A group of business people is secretly planning a new national stadium for the Auckland waterfront, to be privately funded but standing on key port land.

Newsroom has learned the latest plan for a waterfront stadium involves this consortium building a stadium partly sunken into reclaimed land at the Bledisloe Wharf. It has been put to a range of public agencies and officials on condition they sign non-disclosure agreements.

This proposal is different from a publicly-released drawing of a partly-submerged stadium put forward by an Auckland designer and marketer Phil O’Reilly in April.

The land-based Bledisloe stadium is likely to cost many hundreds of millions, with the latest assessment of a downtown stadium by consultants PwC in May putting the price of a waterfront arena at $1.5 billion.

Funding would be from local businesses and investors, not ratepayers or taxpayers, getting past a key sticking point for the Auckland Council and Government in past proposals.

Auckland Mayor Phil Goff confirmed to Newsroom late Tuesday that he knows of the plan but he did not address questions of whether he or the Council was sworn to secrecy over the details. 

“I have been approached by a private sector consortium of local businesses who are interested in building a downtown stadium,” he said.

“Council is not in the position to finance a stadium through ratepayer funding and it is not on our current list of priorities.

“We are however open to considering a national stadium being funded from the private sector.”

Newsroom had asked Goff about the purported venue, Bledisloe Wharf, which sits on land which is part of the Council-owned Ports of Auckland Ltd.

He said: “I would welcome public debate around the design and location of any stadium which would provide Council with valuable feedback on possible options for the future.”

Mike Lee, the councillor for the Waitemata ward which includes the downtown wharf area, knew nothing of this latest plan and criticised the secrecy surrounding it. “Mr Goff needs to remember there is no such thing as a free lunch – let alone a free sports stadium.”

He and others had objected in May when the PwC plan prepared for the Council was not publicly released to them but instead tightly held by the Mayor’s office. “One recalls it was recently disclosed the mayor spent nearly $1m on a secret report on a stadium – at another site,”Lee said.

“Serious consideration of another stadium for Auckland right now, given Eden Park has $200m spent on it and will be fit for purpose for years to come, and we can’t afford to solve Auckland’s  growing transport and sewage problems?”

Lee said the last time he looked Bledisloe Wharf was performing an important role in the port’s freight operations.

Asked about the stadium plan, a Ports of Auckland Ltd spokesman said the company had no comment.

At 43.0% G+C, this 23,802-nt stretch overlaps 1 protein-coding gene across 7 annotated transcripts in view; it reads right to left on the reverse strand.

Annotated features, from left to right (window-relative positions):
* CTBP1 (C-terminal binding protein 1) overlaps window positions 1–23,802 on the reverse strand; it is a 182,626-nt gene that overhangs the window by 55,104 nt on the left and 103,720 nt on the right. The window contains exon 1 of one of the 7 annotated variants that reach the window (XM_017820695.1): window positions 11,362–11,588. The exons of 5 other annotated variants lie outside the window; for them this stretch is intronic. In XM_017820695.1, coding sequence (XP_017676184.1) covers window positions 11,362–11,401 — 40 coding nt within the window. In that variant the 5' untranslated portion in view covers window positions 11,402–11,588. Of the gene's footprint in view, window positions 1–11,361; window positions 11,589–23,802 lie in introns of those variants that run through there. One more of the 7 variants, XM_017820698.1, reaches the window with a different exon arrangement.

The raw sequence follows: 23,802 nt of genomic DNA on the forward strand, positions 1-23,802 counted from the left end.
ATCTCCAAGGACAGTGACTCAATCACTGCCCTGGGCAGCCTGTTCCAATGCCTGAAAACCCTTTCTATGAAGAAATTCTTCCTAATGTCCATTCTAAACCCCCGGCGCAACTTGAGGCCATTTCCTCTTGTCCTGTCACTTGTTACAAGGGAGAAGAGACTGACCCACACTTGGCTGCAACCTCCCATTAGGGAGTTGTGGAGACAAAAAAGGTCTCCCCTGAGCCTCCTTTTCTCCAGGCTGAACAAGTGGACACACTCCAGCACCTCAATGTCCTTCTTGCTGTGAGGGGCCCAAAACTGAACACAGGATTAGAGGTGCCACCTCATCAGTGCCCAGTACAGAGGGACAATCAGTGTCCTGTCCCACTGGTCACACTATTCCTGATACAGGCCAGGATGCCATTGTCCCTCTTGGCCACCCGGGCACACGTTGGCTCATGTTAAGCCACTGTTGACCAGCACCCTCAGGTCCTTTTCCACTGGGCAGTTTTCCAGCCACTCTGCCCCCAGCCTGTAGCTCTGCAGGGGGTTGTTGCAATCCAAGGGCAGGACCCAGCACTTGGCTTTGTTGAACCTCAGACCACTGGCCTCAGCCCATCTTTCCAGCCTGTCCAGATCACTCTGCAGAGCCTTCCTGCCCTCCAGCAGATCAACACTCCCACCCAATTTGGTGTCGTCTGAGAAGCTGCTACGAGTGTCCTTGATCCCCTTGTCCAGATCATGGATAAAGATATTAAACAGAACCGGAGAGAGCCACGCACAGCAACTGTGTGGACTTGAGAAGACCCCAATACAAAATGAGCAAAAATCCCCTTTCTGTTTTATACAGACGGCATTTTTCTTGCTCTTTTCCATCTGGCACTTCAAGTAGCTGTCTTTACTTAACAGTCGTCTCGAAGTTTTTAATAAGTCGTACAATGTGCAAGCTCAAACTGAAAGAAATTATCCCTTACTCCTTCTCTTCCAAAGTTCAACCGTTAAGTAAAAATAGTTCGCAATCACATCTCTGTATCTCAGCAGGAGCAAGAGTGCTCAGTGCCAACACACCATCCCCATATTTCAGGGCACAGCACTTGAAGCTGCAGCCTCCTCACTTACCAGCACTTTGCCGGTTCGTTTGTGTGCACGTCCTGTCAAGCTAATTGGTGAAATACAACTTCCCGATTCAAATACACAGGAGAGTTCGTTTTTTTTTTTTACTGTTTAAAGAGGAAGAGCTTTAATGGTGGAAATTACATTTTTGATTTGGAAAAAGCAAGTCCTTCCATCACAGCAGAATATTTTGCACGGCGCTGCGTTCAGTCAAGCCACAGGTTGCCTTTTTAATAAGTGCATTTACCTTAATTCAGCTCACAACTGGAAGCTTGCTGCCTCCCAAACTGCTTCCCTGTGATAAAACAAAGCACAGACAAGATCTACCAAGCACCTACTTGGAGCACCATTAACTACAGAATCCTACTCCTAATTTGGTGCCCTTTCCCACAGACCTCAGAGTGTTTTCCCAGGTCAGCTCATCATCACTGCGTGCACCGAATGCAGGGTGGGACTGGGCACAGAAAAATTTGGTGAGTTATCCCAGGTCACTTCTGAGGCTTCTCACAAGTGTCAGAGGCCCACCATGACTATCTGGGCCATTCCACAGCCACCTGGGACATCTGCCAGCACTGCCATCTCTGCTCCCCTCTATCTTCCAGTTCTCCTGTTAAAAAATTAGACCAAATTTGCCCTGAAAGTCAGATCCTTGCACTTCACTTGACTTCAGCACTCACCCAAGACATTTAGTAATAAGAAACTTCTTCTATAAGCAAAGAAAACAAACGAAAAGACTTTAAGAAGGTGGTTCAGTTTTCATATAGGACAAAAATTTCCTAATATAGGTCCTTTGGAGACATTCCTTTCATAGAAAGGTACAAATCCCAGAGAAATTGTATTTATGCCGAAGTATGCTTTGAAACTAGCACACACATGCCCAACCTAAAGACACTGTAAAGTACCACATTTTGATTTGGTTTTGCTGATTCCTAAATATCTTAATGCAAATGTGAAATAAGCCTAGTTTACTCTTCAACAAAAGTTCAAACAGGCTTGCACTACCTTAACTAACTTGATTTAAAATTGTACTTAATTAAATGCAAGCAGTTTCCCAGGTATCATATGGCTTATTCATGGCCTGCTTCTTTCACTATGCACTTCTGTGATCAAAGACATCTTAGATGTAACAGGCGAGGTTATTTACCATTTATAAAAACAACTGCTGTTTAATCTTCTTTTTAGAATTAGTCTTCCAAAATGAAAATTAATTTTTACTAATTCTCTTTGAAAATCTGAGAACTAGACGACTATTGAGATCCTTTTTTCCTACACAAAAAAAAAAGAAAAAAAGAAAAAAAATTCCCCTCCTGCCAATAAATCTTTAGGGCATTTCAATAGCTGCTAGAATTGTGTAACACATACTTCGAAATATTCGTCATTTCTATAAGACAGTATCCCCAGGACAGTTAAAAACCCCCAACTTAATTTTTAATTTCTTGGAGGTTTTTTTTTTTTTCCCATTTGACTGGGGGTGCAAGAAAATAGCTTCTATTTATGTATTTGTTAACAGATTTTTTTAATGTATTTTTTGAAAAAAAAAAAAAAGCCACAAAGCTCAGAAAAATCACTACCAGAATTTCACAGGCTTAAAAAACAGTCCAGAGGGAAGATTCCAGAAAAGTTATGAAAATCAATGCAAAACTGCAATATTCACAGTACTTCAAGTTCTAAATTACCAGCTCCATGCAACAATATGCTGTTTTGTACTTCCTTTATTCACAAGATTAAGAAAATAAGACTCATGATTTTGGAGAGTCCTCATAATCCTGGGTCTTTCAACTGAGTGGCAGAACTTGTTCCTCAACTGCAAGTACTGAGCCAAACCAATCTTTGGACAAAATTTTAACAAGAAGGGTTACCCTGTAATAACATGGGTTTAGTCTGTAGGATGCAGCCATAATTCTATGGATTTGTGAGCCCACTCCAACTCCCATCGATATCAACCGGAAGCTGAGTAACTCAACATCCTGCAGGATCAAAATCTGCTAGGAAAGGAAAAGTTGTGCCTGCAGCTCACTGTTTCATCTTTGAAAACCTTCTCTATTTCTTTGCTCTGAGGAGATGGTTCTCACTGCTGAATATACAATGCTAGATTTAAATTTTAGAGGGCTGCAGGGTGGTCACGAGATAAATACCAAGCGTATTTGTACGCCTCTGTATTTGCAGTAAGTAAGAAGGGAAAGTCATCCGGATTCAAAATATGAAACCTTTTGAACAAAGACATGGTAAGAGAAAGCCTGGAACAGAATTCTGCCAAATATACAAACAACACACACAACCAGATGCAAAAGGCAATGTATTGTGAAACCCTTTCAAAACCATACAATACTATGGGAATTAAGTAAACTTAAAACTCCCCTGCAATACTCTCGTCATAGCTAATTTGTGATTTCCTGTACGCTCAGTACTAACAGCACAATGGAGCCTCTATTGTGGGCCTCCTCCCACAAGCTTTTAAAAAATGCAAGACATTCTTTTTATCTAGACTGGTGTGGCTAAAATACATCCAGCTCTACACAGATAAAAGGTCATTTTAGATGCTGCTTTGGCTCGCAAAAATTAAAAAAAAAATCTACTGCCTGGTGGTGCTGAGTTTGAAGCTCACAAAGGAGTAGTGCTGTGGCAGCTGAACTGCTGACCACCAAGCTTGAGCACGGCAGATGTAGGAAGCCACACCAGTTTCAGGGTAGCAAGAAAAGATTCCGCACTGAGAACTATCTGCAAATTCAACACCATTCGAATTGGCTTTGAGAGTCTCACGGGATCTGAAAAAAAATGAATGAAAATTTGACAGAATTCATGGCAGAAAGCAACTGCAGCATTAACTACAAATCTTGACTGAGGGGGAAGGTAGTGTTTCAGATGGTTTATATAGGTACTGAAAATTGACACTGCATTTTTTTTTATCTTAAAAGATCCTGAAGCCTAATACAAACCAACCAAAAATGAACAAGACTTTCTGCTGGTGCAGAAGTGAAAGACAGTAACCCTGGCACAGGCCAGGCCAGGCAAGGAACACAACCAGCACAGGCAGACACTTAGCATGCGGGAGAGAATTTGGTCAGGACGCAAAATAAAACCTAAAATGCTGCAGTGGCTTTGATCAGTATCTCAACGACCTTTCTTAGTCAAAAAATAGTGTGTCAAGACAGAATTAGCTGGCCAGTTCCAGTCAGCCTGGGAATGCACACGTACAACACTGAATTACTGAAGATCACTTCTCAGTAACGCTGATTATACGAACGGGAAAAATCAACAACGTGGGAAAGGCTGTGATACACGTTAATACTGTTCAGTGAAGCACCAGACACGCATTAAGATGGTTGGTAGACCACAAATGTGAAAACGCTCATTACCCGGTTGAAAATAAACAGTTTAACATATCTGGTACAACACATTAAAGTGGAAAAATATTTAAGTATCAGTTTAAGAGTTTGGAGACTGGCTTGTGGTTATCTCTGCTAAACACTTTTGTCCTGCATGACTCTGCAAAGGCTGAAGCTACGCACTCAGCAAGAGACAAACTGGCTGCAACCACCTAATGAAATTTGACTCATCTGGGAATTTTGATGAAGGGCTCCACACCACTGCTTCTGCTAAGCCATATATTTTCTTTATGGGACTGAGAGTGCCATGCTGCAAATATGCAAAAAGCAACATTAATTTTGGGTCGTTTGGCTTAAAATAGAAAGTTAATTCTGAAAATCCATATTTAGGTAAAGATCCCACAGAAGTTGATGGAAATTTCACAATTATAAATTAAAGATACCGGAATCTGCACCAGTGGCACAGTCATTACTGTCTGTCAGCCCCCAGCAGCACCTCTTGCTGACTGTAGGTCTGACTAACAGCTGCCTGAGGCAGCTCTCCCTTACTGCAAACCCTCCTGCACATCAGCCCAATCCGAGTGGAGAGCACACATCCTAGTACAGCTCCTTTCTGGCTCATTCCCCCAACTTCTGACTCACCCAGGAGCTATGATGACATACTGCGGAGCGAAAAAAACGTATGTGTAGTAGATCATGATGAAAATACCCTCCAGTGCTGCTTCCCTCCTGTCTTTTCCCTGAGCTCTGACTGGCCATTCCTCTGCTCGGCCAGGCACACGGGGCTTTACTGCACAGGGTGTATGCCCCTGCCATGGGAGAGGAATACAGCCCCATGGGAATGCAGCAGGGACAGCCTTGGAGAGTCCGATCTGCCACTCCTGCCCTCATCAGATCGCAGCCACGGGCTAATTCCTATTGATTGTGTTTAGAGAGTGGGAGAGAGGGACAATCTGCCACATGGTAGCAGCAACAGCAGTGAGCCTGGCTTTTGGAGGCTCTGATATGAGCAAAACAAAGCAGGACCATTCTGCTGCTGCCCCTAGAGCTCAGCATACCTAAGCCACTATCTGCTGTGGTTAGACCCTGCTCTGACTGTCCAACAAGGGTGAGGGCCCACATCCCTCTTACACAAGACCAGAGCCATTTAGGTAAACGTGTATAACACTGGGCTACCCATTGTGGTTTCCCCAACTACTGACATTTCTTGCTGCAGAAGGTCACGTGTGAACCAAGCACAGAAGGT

After the PwC report Goff said he had been approached by a consortium and if a private company was willing to build, own and manage a stadium it could happen in seven years.

A stadium would need to be rectangular, with a roof and hold up to 65,000 people, Stuff reported at the time.

Since then, Newsroom understands a consortium had advanced the discussions but on condition of strict secrecy. The Bledisloe Wharf land and the idea of setting the stadium down into the reclaimed land to restrict the size of above-ground buildings, have been part of that planning.

The confidential parts of the PwC report had nominated six possible sites, but during the mayoral election of 2016, Goff suggested one venue behind Spark Arena on old railway land owned by Ngāti Whātua could be a contender.

In March last year richlister Eric Watson had expressed interest in investing in a downtown stadium, but he has since sold out of the Warriors, a team that any new stadium would have to sign to play there, with the Blues rugby side, All Black tests and regular public concerts.

One person aware of the latest stadium plans said even with all those sides signed up and regular events it would seem highly difficult for a consortium to make its money back.

The unusual secrecy around the sunken Bledisloe stadium plans has created unease in some public agencies, Newsroom has learned.

If the lure of private money to build a national stadium proves too much for Auckland Council and the Government, it could spell the end for Eden Park as a sports venue. Eden Park was redeveloped for the 2011 Rugby World Cup after a controversial and ultimately futile plan to build a waterfront stadium for up to $1 billion was launched in 2008.

The Eden Park Trust Board’s financial position, hampered by the depreciation on its assets and by its location preventing rock concerts and other night events, has been of concern to both central and local government with neither wanting to take on responsibility for the park’s fate.


Tim Murphy is co-editor of Newsroom. He writes about politics, Auckland, and media. Twitter: @tmurphynz

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